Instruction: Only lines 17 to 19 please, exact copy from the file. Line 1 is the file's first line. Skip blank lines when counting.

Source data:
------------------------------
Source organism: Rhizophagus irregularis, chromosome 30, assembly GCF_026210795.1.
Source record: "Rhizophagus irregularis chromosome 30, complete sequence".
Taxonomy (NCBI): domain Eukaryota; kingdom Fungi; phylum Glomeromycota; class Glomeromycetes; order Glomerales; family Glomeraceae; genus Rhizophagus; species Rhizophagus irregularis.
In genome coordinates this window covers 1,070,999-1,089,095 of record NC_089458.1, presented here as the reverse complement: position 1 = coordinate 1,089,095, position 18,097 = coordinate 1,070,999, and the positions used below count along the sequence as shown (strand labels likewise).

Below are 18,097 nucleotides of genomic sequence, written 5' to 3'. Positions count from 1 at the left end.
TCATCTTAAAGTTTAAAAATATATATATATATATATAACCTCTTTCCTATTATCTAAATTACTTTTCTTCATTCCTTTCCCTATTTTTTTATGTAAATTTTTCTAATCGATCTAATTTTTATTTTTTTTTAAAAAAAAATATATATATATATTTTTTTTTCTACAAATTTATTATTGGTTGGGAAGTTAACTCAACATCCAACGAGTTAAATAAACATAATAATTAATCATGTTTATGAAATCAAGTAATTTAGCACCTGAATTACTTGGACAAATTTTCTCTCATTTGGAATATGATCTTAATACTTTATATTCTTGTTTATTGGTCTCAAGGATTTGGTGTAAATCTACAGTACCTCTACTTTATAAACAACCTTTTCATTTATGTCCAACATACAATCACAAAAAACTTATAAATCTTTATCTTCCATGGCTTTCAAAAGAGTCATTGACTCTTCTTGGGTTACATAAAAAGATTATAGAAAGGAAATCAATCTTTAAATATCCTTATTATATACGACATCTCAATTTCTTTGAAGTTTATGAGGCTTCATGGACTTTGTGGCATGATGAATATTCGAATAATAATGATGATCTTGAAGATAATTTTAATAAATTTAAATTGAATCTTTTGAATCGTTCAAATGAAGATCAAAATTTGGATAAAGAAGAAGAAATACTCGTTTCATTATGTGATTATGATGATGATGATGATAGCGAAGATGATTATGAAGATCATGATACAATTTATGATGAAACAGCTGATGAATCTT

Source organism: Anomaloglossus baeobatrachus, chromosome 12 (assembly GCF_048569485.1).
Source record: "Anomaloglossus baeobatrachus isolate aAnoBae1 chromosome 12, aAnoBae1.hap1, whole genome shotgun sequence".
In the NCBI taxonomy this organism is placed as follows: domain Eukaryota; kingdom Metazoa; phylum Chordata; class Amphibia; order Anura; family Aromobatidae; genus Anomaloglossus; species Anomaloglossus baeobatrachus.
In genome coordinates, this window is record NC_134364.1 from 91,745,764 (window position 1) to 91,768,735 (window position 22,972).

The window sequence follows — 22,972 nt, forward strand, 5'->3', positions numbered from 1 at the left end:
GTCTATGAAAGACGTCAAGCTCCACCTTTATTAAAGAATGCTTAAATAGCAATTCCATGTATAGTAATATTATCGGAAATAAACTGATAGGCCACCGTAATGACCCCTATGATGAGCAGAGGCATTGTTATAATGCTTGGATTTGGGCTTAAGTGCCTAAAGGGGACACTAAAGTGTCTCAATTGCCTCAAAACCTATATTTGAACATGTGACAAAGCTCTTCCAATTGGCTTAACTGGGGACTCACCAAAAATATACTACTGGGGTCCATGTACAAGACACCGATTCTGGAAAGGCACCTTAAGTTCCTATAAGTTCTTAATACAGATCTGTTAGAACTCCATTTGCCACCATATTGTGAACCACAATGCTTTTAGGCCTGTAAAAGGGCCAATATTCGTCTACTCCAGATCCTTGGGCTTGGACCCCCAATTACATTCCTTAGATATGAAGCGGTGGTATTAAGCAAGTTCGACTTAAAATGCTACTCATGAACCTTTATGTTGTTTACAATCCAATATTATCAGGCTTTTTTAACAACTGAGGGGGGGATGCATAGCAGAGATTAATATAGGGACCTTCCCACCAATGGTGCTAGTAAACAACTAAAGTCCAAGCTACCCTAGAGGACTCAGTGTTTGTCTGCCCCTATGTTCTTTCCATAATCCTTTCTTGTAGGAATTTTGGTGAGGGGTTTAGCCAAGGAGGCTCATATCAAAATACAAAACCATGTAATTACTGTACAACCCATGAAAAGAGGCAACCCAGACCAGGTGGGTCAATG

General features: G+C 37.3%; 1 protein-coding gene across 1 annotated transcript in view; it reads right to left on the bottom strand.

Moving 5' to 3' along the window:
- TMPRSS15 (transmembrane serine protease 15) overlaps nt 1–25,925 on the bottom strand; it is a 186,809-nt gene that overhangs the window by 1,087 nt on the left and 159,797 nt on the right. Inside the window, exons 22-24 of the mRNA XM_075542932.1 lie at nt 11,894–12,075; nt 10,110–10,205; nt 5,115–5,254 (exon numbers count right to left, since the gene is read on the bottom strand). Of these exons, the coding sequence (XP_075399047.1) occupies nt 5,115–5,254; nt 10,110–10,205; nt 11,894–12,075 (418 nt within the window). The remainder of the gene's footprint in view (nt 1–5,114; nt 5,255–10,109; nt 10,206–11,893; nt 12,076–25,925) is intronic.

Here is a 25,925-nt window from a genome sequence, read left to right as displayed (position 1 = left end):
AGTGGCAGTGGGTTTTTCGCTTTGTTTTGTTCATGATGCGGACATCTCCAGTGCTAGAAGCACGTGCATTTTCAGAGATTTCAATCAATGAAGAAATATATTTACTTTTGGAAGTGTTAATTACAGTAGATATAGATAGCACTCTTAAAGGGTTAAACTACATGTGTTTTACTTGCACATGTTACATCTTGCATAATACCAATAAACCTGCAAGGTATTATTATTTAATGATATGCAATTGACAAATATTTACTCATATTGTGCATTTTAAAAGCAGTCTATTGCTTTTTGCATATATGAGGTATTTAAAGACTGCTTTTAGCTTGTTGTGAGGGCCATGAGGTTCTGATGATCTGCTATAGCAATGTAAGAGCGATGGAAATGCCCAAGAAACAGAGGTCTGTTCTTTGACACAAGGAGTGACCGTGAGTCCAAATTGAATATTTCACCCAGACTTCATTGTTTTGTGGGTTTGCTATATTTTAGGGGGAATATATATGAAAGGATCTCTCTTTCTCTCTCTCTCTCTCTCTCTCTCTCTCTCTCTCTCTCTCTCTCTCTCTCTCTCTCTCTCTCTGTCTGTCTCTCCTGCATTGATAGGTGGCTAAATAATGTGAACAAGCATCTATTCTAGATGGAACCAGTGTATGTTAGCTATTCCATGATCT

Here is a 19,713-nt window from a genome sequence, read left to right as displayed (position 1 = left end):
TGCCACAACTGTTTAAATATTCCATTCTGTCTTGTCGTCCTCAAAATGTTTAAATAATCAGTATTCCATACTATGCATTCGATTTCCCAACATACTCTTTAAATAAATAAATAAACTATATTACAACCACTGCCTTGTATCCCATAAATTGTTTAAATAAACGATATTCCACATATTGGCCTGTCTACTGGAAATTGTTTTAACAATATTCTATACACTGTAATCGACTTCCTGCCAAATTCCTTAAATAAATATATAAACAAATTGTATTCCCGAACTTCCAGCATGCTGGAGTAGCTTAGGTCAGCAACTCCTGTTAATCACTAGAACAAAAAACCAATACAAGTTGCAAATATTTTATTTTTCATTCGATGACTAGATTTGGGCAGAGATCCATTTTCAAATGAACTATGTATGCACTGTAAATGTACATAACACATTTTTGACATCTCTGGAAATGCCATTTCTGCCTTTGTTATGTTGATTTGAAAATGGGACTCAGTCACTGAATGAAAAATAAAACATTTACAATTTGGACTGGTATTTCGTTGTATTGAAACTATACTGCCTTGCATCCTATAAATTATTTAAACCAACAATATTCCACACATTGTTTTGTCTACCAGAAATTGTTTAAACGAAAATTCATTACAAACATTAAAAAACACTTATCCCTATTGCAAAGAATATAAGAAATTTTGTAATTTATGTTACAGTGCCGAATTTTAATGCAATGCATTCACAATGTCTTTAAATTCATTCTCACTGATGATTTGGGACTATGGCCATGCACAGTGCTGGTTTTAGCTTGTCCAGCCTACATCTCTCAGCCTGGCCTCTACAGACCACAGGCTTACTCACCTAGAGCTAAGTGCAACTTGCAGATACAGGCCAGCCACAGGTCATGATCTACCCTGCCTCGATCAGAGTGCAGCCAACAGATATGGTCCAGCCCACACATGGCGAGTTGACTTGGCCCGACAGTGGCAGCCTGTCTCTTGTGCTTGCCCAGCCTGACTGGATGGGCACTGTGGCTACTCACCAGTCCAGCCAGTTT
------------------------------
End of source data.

AGTGGCAGTGGGTTTTTCGCTTTGTTTTGTTCATGATGCGGACATCTCCAGTGCTAGAAGCACGTGCATTTTCAGAGATTTCAATCAATGAAGAAATATATTTACTTTTGGAAGTGTTAATTACAGTAGATATAGATAGCACTCTTAAAGGGTTAAACTACATGTGTTTTACTTGCACATGTTACATCTTGCATAATACCAATAAACCTGCAAGGTATTATTATTTAATGATATGCAATTGACAAATATTTACTCATATTGTGCATTTTAAAAGCAGTCTATTGCTTTTTGCATATATGAGGTATTTAAAGACTGCTTTTAGCTTGTTGTGAGGGCCATGAGGTTCTGATGATCTGCTATAGCAATGTAAGAGCGATGGAAATGCCCAAGAAACAGAGGTCTGTTCTTTGACACAAGGAGTGACCGTGAGTCCAAATTGAATATTTCACCCAGACTTCATTGTTTTGTGGGTTTGCTATATTTTAGGGGGAATATATATGAAAGGATCTCTCTTTCTCTCTCTCTCTCTCTCTCTCTCTCTCTCTCTCTCTCTCTCTCTCTCTCTCTCTCTCTCTCTGTCTGTCTCTCCTGCATTGATAGGTGGCTAAATAATGTGAACAAGCATCTATTCTAGATGGAACCAGTGTATGTTAGCTATTCCATGATCT

Here is a 19,713-nt window from a genome sequence, read left to right as displayed (position 1 = left end):
TGCCACAACTGTTTAAATATTCCATTCTGTCTTGTCGTCCTCAAAATGTTTAAATAATCAGTATTCCATACTATGCATTCGATTTCCCAACATACTCTTTAAATAAATAAATAAACTATATTACAACCACTGCCTTGTATCCCATAAATTGTTTAAATAAACGATATTCCACATATTGGCCTGTCTACTGGAAATTGTTTTAACAATATTCTATACACTGTAATCGACTTCCTGCCAAATTCCTTAAATAAATATATAAACAAATTGTATTCCCGAACTTCCAGCATGCTGGAGTAGCTTAGGTCAGCAACTCCTGTTAATCACTAGAACAAAAAACCAATACAAGTTGCAAATATTTTATTTTTCATTCGATGACTAGATTTGGGCAGAGATCCATTTTCAAATGAACTATGTATGCACTGTAAATGTACATAACACATTTTTGACATCTCTGGAAATGCCATTTCTGCCTTTGTTATGTTGATTTGAAAATGGGACTCAGTCACTGAATGAAAAATAAAACATTTACAATTTGGACTGGTATTTCGTTGTATTGAAACTATACTGCCTTGCATCCTATAAATTATTTAAACCAACAATATTCCACACATTGTTTTGTCTACCAGAAATTGTTTAAACGAAAATTCATTACAAACATTAAAAAACACTTATCCCTATTGCAAAGAATATAAGAAATTTTGTAATTTATGTTACAGTGCCGAATTTTAATGCAATGCATTCACAATGTCTTTAAATTCATTCTCACTGATGATTTGGGACTATGGCCATGCACAGTGCTGGTTTTAGCTTGTCCAGCCTACATCTCTCAGCCTGGCCTCTACAGACCACAGGCTTACTCACCTAGAGCTAAGTGCAACTTGCAGATACAGGCCAGCCACAGGTCATGATCTACCCTGCCTCGATCAGAGTGCAGCCAACAGATATGGTCCAGCCCACACATGGCGAGTTGACTTGGCCCGACAGTGGCAGCCTGTCTCTTGTGCTTGCCCAGCCTGACTGGATGGGCACTGTGGCTACTCACCAGTCCAGCCAGTTT